Domain 6 discusses security assessment and testing, which are critical components of any information security program. Organizations must accurately assess their real-world security, focus on the most critical components, and make necessary changes to improve. This domain describes two major components of assessment and testing: overall security assessments (including vulnerability scanning, penetration testing, security assessments, and security audits) and testing software via static and dynamic methods. Static testing tests the code passively, meaning that the code is not running. This includes walkthroughs, syntax checking, and code reviews. Dynamic methods include fuzzing, a type of black-box testing that submits random, malformed data as inputs into software programs to determine if they will crash.
Dynamic testing; Fuzzing; Penetration testing; Static testing; Synthetic transactions
Security assessment and testing are critical components of any information security program. Organizations must accurately assess their real-world security, focus on the most critical components, and make necessary changes to improve.
In this domain, we will discuss two major components of assessment and testing: overall security assessments, including vulnerability scanning, penetration testing, and security audits; and testing software via static and dynamic methods.
A number of processes exist to assess the effectiveness of access control. Tests with a narrower scope include penetration tests, vulnerability assessments, and security audits. A security assessment is a broader test that may include narrower tests, such as penetration tests, as subsections.
A penetration tester is a white hat hacker who receives authorization to attempt to break into an organization's physical or electronic perimeter (sometimes both). Penetration tests (called “pen tests” for short) are designed to determine whether black hat hackers could do the same. They are a narrow but often useful test, especially if the penetration tester is successful.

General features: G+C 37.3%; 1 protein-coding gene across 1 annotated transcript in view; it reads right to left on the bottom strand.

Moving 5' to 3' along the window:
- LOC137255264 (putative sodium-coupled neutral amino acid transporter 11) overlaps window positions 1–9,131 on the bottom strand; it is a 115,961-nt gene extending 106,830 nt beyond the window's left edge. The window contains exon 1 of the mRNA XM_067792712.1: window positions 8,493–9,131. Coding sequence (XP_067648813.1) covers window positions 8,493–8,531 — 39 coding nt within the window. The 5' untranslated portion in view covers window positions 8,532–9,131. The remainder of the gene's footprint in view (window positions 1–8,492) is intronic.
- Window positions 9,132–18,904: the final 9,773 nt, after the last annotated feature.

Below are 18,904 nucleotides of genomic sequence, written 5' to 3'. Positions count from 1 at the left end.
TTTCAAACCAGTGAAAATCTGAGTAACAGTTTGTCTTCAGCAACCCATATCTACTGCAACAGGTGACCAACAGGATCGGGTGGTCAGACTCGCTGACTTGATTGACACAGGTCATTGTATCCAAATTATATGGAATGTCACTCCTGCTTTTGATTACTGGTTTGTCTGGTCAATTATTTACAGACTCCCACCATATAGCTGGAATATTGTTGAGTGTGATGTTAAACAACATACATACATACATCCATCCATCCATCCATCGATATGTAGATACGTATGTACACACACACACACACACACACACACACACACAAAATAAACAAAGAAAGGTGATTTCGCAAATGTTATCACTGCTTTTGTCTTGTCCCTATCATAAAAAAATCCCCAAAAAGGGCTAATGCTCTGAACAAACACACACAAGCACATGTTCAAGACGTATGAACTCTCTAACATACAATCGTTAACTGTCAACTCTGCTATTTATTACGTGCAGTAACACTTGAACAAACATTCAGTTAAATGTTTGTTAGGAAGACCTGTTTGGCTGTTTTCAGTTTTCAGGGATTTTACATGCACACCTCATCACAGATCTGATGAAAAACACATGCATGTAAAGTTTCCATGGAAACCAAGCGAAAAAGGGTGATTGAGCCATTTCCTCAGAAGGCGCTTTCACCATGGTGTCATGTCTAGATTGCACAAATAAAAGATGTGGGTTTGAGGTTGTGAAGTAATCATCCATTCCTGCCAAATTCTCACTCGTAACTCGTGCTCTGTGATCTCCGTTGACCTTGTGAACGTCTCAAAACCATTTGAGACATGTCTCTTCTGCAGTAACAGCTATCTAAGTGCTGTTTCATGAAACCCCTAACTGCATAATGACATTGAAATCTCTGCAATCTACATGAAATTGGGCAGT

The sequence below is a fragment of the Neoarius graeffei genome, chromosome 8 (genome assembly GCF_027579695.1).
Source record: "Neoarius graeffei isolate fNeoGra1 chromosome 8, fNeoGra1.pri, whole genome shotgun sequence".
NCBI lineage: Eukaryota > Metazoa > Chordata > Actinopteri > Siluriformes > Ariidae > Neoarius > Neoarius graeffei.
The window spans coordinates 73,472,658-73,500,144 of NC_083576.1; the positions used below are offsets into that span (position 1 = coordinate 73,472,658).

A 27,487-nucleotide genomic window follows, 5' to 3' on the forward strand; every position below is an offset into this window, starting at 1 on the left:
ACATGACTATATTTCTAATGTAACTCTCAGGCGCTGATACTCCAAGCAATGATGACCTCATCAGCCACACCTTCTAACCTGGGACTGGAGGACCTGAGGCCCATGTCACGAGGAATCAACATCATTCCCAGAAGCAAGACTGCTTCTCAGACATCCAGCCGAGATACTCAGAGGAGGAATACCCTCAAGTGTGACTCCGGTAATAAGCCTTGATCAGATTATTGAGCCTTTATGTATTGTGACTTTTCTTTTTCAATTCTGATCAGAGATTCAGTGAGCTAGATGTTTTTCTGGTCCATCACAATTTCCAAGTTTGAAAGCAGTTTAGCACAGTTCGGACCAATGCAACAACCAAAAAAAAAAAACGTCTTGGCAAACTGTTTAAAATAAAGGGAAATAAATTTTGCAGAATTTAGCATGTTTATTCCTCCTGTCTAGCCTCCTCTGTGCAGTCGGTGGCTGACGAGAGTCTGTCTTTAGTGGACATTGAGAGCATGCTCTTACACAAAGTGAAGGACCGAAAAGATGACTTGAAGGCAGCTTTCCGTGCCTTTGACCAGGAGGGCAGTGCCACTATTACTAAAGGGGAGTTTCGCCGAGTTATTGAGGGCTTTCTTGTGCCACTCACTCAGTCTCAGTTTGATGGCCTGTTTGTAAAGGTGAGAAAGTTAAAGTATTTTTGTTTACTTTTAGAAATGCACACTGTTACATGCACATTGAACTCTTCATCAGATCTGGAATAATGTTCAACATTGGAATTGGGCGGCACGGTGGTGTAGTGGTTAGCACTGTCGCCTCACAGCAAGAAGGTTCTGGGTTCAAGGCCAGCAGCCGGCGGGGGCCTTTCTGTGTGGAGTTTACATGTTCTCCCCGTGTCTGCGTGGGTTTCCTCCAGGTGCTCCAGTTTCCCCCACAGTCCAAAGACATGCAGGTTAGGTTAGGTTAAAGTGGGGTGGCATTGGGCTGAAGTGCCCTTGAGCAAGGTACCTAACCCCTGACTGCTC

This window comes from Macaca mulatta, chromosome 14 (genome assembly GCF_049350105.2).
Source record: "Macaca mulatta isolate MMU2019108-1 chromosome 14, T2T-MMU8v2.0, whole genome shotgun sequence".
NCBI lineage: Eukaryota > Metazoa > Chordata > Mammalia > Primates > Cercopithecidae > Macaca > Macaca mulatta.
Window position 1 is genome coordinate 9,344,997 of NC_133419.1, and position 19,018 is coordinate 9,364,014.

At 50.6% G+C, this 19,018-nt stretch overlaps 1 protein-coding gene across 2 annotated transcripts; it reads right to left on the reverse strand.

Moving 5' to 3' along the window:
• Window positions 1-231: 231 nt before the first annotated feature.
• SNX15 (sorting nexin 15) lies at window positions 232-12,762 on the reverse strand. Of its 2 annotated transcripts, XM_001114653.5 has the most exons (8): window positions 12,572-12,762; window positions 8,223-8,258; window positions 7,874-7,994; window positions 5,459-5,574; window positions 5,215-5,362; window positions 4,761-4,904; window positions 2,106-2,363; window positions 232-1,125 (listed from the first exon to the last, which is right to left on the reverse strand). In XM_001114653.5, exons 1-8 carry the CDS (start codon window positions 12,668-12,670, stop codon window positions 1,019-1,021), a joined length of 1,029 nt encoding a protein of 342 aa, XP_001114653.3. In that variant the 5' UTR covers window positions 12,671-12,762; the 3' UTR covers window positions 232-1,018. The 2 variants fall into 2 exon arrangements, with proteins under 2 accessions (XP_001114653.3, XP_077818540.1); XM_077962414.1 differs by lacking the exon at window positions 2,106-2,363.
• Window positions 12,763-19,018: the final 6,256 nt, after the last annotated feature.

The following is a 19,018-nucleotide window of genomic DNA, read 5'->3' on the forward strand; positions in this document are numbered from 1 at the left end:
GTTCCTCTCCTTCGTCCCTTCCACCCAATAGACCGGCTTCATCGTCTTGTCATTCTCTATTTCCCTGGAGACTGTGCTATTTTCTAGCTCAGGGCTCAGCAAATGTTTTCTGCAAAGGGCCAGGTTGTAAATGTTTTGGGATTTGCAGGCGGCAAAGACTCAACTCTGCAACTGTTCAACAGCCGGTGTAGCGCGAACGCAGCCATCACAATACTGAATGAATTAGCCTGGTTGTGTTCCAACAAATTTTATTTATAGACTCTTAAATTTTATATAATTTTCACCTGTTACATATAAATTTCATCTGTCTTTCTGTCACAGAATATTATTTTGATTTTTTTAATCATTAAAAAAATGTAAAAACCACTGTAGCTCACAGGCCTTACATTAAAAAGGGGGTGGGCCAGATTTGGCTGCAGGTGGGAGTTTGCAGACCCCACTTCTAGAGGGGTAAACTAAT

Penetration tests may include the following tests:
• Network (internal or DMZ)
• War dialing
• Physical (attempt to gain entrance into a facility or room)
Network attacks may leverage client-side attacks, server-side attacks, or Web application attacks. War dialing, which gets its name from the 1983 movie WarGames, uses a modem to dial a series of phone numbers, looking for an answering modem carrier tone. The penetration tester then attempts to access the answering system.
Social engineering is a no-tech or low-tech method that uses the human mind to bypass security controls. Social engineering may be used in combination with many types of attacks, especially client-side attacks or physical tests. An example of a social engineering attack combined with a client-side attack is emailing malware with a subject line of “Category 5 Hurricane is about to hit Florida!”
A zero-knowledge test, also called black-box test, is “blind”; the penetration tester begins with no external or trusted information and begins the attack with public information only. A full-knowledge test (also called crystal-box test) provides internal information to the penetration tester, including network diagrams, policies and procedures, and sometimes reports from previous penetration testers. Partial-knowledge tests are in between zero and full knowledge; the penetration tester receives some limited trusted information.
Penetration testers often use penetration testing tools, which include the open-source Metasploit (http://www.metasploit.org), and closed-source Core Impact (http://www.coresecurity.com), and Immunity Canvas (http://www.immunitysec.com). Pen testers also use custom tools, as well as malware samples and code posted to the Internet.